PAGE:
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Thursday, 08.10.2015, 21:01
Appropriate response to the EU legal challenges
Among them, several books on particular European law problems; one of the latest represents a collection of papers from a conference convened under the auspices of the Institute of European Public Law in the University of Hull in June 2008*).
One might say that the date of the conference and its outcomes seems a little bit outdated, but the editors managed to collect revised papers’ versions for publication in autumn of 2009 with the final touch by the editors –professors of law from Hull University – in November 2009, the time the Treaty of Lisbon was finally adopted by all contested partners.
*)The European Union Legal Order after Lisbon. Eds. Birkinshaw P. & Varney M.-Walters Kluwer , Aspen Publ. 2010. -366 pp. ISBN 978-90-411-3152-2.
Most rewarding is the inspirational message presented by the book’s editors in the introduction. “This book is about European Union law, and its future and future influence. The present and the future (of the EU law, of course) are challenging… and the chapters offer some insights into these challenges which we expect will assist in formulating appropriate responses” (p. xxv).
It has been difficult and ambitions to deliver on such a big task. And as soon as we know pretty well what the Union’s “pre-Lisbon” legal order looked like, the readers are much more interested in how the new legal order can make the EU integration prospects look brighter. How the new legal order can assist in reaching new goals in a troubled EU integration, to say the least?
The materials presented for the conference –and hence arranged in the book -are divided into four parts. To the authors, these themes are central to the EU legal order perspective development.
Part 1 is aimed at revealing the connections between the political and legal orders in the EU; four issues-papers are chosen in the first part: for public law and administrative law, for the European order in general and the European order through governance and constitutionalism. Multinational federal European state depicts the definition of a contemporary EU, argued the authors (p.43). For example, J.E. Fossum is trying to figure out what kind of legal order would fit into such federal structure. Unfortunately, no clear answer is given: on the contrary, such notion as conventional conception of democracy and representative deficit are used instead. As to the European public law, the authors claim close connections between the “Europeanized law” and member states’ internal law (J. Schwarze). “Uncodified general principles of law have bridged the gap between different national legal systems” comes the concluding comment (p.29).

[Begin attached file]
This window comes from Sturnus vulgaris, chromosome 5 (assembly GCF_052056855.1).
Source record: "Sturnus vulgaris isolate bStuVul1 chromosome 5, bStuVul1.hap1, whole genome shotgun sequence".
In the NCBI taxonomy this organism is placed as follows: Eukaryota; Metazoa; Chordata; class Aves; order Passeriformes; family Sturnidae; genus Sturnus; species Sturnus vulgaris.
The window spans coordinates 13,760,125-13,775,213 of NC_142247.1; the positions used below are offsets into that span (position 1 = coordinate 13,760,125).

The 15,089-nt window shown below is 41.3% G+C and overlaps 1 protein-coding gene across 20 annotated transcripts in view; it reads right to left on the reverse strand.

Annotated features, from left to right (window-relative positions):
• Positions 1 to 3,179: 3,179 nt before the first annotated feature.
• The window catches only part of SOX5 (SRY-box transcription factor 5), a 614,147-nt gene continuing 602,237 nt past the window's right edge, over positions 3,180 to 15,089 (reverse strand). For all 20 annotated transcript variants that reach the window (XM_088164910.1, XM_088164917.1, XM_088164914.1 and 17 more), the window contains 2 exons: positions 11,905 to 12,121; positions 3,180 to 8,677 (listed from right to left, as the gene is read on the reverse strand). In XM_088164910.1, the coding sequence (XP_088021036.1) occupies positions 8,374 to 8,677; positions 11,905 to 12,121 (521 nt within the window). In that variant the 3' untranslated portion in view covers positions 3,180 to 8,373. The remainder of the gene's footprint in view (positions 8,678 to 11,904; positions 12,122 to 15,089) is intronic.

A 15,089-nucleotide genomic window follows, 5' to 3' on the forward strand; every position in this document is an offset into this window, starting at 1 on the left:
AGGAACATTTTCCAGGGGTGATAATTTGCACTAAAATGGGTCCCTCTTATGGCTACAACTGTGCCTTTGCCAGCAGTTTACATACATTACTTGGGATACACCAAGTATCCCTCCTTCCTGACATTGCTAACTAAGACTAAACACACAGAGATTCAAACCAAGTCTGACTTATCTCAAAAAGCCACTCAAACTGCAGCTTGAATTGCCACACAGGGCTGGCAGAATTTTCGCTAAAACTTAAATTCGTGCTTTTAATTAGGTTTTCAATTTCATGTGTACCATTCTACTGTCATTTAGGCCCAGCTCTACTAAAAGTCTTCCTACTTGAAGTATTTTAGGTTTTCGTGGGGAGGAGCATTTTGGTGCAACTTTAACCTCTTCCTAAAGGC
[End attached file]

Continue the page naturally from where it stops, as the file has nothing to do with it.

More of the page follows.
However, existing European economic law could not stand the test of the current financial crisis (in contrast to Schwarze’s confirmation, and recent draft of the “euro+pact” as well as new intergovernmental agreement on changes in the Treaty have clearly showed that. And the authors are right, that European public law would not supersede domestic public law, and that a European federal state with a uniform public law would not emerge (p.31).
Part two, also of four articles, dwell on the EU’s regulatory future. As examples, the authors used such items as the legal control over regulatory bodies (P. Craig), the EU financial regulations (T. Tridimas), regulation of public services and competition (C. Bovis) and regulating of the media market ( M. Feintuck & M. Varney). It seems the choice of themes was taken by random or the editors put in the book what they have had for the conference; needless to say that these for issues reflect the focal pints of the EU “regulatory future”. Except, probably the paper on financial regulations in which prof. T. Tridimas makes a conclusion that the EU financial law moves towards federalization, which is based on “reform of financial architecture and the adoption of Community legislation in specific areas” (p. 134).The author argues that the “emphasis lies, perhaps, more in the first than in the second”. Most likely, he is right; at least this is what the new intergovernmental agreement among 26 member states (the UK has opted out) is aimed at. It is well known that the European financial crisis has implications for the EU economy and, consequently, for the regulatory system. What is less evident, however, is on what terms the member states would agree in the future “financial architecture”.
In the part three –citizenship and human rights- the citizenship and European democracy issues are discussed (M.La Torre) the European asylum policy (D-U. Galetta) and transparency in access to the EU documents (P. Birkinshaw).
The concluding part four of the book reveals constitutional and legal principles in the EU legal order (which the authors called “uncertain order). Here the EU multilevel governance is compared with the Germany’s federal system (J. Ziller), the role of European judges is discussed (J. Bell) as well as issues of constitutional pluralism (C. Kombos).
Besides all the positive aspects of showing the EU law “after Lisbon”, the book lacks an important ingredient of the EU legal order, i.e. revealing its integral connections with the international law and regulations. The European legal model matters enormously for globalization process: a set of vital issues cannot be solved by the EU members alone. Hence, the global legal challenges: there is no national solutions to combating climate changes, not to tackling the financial crisis or immigration. The EU has a 60-something years’ “success story” of getting national governments into creating common/single market; it still a model for various regions in the world. What lies ahead is getting EU member states into closer legal cooperation which is not at all an easy target to reach.